John T. Riddle Jr. Solves America's Problems

Installation view with John T. Riddle Jr.'s America's Problem Solver, about 1970
As media mark the 50th anniversaries of Woodstock, Apollo, and Manson helter-skelter, local art institutions are revisiting the Watts rebellion (1965) generation of black L.A. artists. "The Riddle Effect," Craft Contemporary's modestly scaled survey of John T. Riddle Jr. (1933-2002), deserves more attention than it's gotten. Riddle was among the most adventurous of 1960s L.A. artists and an influential teacher. He taught ceramics at Beverly Hills High and art at Spelman College. Returning to L.A., he became chief curator at the California African American Museum. "The Riddle Effect" was organized by the artist's former CAAM colleague, jill moniz.

Riddle said he came up with titles or concepts first, then selected found objects to meld into a sculpture. America's Problem Solver (about 1970s), an assault weapon assemblage, has been all too topical several times since the Craft Contemporary exhibition opened on June 2.

Another of Riddle's self-imposed rules was "You  couldn't take the found object in its exact context and stick it in some art. You had to cut a piece off; you had to do something so it wasn't the same as what you found."
John T. Riddle Jr., Pressure from the Right, about 1965
Though always political, Riddle had a wary fascination with minimalism. He admired David Smith especially. Pressure from the Right (about 1965) trolls Donald Judd and, presumably, American politics circa the Voting Rights Act of 1965.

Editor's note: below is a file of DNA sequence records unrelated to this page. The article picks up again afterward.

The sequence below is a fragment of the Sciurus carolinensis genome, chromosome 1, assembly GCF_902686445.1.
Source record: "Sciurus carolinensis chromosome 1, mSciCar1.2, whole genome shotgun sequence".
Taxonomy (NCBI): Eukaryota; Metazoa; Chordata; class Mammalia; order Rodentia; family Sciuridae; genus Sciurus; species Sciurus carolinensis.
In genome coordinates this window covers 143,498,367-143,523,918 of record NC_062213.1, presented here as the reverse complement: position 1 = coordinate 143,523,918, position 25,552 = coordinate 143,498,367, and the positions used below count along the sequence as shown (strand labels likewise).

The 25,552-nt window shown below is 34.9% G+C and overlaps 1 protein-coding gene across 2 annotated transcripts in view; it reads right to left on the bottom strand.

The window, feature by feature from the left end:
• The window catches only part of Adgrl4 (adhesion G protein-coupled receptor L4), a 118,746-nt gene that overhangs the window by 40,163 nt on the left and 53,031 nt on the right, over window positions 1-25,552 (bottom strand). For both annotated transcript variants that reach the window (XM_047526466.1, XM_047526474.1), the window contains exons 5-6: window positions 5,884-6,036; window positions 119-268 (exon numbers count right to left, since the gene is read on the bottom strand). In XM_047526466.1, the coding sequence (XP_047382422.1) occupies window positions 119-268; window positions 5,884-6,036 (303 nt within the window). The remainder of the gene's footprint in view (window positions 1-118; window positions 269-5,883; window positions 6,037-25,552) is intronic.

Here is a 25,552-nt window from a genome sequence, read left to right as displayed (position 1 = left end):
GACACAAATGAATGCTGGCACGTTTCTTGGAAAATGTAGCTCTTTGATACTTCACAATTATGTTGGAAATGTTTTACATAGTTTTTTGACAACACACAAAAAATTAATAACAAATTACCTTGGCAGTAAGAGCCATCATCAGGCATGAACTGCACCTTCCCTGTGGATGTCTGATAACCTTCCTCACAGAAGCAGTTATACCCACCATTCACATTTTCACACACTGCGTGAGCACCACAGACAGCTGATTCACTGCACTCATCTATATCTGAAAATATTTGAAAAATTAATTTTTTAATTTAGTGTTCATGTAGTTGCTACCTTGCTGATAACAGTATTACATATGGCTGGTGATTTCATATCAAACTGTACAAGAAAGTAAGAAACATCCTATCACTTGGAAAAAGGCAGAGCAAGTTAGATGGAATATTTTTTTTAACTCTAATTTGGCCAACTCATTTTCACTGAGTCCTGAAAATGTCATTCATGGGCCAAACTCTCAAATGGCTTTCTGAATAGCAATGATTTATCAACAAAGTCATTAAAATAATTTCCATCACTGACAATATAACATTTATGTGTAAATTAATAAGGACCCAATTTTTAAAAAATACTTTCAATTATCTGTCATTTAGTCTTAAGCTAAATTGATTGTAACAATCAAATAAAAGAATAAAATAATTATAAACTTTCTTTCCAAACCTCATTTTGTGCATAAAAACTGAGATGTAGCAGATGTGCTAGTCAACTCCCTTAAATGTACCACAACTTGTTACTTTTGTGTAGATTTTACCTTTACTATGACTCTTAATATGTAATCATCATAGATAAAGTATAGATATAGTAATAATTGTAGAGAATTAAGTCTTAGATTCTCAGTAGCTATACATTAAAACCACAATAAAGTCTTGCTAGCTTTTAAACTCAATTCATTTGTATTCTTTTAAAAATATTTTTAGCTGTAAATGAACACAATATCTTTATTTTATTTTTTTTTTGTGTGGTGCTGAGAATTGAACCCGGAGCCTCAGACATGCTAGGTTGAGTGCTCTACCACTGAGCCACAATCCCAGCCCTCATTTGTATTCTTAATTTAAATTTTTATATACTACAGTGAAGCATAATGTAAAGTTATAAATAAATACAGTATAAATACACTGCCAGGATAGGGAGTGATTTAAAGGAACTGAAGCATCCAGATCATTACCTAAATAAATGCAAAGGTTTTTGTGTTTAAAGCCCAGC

John T. Riddle Jr., Fallen Man, 1968-69
Riddle did not limit himself to assemblage. In the late 1960s he produced a series of welded metal sculptures of stick figures with circular heads, surrogates for black men, but resembling the newly introduced graphics of traffic signs and airports.
John T. Riddle Jr., Panthers, about 1970
John T. Riddle Jr., untitled collage, about 1968
Riddle also did 2D works. Some 1960s paintings/collages look back to the Harlem Renaissance and Bob Thompson. Nixon (1972) is uncomfortably relevant and contemporary.
John T. Riddle Jr., Nixon, 1972


Anonymous said…
At least CAAM isn't a sleight-of-hand rip-off that another museum across town is perpetrating. There must be a way to get certain museum directors to leave LA.

Scram, vamoose, arrivederci.

Purposeful or inadvertent sabotage of a public trust, such as a facility owned by the County of Los Angeles, has to be an illegal act.